Catholic Culture Trusted Commentary
Catholic Culture Trusted Commentary

This week’s installment of Vatican confusion

By Phil Lawler ( bio - articles - email ) | Jul 24, 2023

The early leader in the competition for the Understatement of the Week is my old friend Robert Royal, with this entry:

Theology departments in Catholic colleges and universities are not exactly noted for slavish orthodoxy, peer pressures to take a strict papal line, or succumbing to alleged threats from Rome.

Writing on his own commentary site The Catholic Thing, Royal was reflecting on a statement by Cardinal-elect Victor Manuel Fernandez. The Argentine prelate, who will soon be the Vatican’s top doctrinal official, had announced that he will take an approach very different from that taken by St. John Paul II in Veritatis Splendor. Although he dutifully praised Veritatis Splendor (VS) as a “great document,” Archbishop Fernandez remarked that it “set certain limits,” and therefore “is not the most adequate text to encourage the development of theology.”

Well, Robert Royal responded, to “set certain limits” is a perfectly legitimate function. That is particularly true for the Roman Pontiff, who is called to defend the integrity of the faith. It is even more true for the Dicastery for the Doctrine of the Faith, which exists solely for that purpose. As I observed in this space last week,

…however useful it might be to encourage new lines of theological inquiry, that is not the proper role of the DDF. Indeed it is not the proper role of the Holy See. The role of the Pontiff, as successor to St. Peter, is to unite the brethren: to be the focus of unity and guarantor of orthodoxy. The papal office serves to settle theological disputes—not to encourage new ones.

Confusion on the faith

However, Fernandez, after making light of the need for the “limits” set by VS, asked: “In fact, over the last decades, tell me how many theologians can we name with the stature of Rahner, Ratzinger, Congar, or Von Balthasar?” Friend Royal counters: “The implication is that the ‘limits’ set by VS have somehow intimidated otherwise daring theological minds. But how so?”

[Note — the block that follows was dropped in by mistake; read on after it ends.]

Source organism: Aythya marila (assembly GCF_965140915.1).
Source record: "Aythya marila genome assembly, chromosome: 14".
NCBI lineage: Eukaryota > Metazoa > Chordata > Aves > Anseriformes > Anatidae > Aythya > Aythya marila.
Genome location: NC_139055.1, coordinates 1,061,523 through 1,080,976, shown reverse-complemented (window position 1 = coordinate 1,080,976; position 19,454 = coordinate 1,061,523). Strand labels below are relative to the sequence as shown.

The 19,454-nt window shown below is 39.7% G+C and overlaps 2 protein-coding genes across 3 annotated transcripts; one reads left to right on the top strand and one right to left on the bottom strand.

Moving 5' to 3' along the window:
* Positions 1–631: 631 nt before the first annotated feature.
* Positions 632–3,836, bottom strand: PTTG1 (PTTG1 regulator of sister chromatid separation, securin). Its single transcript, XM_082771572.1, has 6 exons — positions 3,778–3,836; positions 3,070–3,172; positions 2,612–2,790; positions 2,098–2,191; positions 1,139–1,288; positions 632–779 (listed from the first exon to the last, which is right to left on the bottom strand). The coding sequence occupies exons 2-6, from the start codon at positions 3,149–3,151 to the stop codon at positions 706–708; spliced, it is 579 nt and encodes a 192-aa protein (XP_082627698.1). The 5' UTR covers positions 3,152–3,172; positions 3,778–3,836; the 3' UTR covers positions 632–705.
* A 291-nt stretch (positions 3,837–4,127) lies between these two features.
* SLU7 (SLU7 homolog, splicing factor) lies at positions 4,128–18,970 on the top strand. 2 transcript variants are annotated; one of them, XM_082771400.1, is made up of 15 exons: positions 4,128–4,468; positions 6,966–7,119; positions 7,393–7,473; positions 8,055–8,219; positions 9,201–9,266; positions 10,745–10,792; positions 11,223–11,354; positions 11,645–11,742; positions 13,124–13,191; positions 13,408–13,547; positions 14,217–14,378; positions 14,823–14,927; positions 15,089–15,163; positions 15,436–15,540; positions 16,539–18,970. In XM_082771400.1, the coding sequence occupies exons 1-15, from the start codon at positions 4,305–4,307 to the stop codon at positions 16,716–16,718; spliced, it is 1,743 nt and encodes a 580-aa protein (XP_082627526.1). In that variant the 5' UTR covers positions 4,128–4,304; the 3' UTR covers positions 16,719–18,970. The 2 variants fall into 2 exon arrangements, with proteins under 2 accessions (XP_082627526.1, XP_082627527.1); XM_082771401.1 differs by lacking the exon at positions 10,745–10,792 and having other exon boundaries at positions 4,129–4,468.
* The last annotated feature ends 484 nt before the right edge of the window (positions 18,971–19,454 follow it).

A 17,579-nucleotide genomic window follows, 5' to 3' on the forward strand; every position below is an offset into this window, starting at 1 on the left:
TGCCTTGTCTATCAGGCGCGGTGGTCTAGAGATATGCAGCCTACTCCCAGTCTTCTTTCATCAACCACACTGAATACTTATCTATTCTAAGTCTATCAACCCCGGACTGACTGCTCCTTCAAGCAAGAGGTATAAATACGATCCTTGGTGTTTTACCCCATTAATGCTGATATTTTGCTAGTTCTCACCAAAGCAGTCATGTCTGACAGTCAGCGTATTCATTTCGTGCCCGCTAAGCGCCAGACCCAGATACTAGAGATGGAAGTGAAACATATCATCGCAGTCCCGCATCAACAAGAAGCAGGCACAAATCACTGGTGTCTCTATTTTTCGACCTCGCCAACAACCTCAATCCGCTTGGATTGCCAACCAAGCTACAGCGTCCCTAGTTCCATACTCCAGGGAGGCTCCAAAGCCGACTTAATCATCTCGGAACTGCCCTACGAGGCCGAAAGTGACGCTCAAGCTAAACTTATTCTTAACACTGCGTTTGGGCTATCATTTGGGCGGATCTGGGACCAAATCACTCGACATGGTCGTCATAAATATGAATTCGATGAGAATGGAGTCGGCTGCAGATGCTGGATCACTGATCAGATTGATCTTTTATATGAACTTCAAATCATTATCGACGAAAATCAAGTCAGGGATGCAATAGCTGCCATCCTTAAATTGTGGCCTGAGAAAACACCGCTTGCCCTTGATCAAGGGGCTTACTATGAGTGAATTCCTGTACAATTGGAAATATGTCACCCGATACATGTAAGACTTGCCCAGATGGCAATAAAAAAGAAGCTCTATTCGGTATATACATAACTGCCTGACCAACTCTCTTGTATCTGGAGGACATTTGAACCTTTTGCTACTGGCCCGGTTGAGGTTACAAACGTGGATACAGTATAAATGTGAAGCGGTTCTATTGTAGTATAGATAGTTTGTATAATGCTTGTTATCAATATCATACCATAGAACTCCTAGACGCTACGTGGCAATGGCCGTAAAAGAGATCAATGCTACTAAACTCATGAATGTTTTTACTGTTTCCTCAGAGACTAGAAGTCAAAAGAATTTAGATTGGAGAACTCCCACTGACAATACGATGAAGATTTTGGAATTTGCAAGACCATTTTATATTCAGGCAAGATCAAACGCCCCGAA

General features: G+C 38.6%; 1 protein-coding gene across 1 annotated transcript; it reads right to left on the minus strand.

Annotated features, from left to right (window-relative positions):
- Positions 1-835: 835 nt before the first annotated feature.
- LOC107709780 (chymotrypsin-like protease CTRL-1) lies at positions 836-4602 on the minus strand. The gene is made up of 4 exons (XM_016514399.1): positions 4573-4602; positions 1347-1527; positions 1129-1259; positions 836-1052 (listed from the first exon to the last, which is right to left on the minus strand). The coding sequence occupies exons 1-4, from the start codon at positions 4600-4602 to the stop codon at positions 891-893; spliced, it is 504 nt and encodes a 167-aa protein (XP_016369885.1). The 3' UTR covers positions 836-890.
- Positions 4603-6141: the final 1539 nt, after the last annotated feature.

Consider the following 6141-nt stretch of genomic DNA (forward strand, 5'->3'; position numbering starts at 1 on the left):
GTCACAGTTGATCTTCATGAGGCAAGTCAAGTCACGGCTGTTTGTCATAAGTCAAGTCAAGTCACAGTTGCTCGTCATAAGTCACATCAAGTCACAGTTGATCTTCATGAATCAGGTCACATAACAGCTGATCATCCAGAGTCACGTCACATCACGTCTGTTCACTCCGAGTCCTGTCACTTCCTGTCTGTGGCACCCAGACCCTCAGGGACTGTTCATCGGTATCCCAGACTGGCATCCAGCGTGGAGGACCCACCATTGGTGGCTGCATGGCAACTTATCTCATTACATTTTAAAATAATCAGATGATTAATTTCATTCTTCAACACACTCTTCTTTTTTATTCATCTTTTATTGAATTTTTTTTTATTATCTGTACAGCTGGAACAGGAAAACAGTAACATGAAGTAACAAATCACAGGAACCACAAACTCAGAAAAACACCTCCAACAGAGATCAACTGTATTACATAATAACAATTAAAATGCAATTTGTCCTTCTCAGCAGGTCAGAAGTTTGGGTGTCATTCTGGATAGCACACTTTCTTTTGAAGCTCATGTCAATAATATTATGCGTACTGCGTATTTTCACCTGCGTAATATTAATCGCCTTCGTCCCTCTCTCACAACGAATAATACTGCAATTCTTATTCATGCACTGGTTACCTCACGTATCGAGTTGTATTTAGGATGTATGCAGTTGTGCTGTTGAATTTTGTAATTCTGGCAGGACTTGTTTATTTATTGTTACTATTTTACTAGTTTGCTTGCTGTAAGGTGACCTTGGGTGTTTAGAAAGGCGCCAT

Exactly. How many creative theologians have been silenced by the Vatican in the past decade? Are professors at Catholic universities afraid to argue for the ordination of women? Has Rome come down hard on Father James Martin for advocating a change in Church teaching on homosexuality? Does anyone really believe that we would see a renaissance in Catholic theology, if only we could overcome the “limits” imposed by orthodoxy?

On the contrary, the available evidence suggests to me that any decline in the fruitfulness of Catholic theology today might be attributed to the widespread indifference to what the Church teaches. For years we have been encouraged—first by academic theologians, then by some bishops, then even by the Roman Pontiff, and now by the DDF itself—not to worry about the “limits” of Catholic teaching. If you aren’t particularly worried about the truths of the faith—the truths defended in VS, against an onslaught that has strengthened over the subsequent years—what is the point of theological study?

Confusion on the law

On another front, Andrea Gagliarducci reports for MondayVatican on the bewildering financial trial that is finally nearing a conclusion, and sees a fundamental problem at the intersection of criminal and canon law.

The Pillar has set the standard for English-language reporting on this landmark trial. But the facts of the case are so convoluted, and the Vatican’s judicial procedures so unfamiliar, that even the most recent Pillar summary of the prosecution’s case will leave most readers shaking their heads. Can the prosecution’s case really be so disjoined? Can the Vatican tribunal really leave itself open to so many valid questions about the integrity of the entire process? Unfortunately, yes.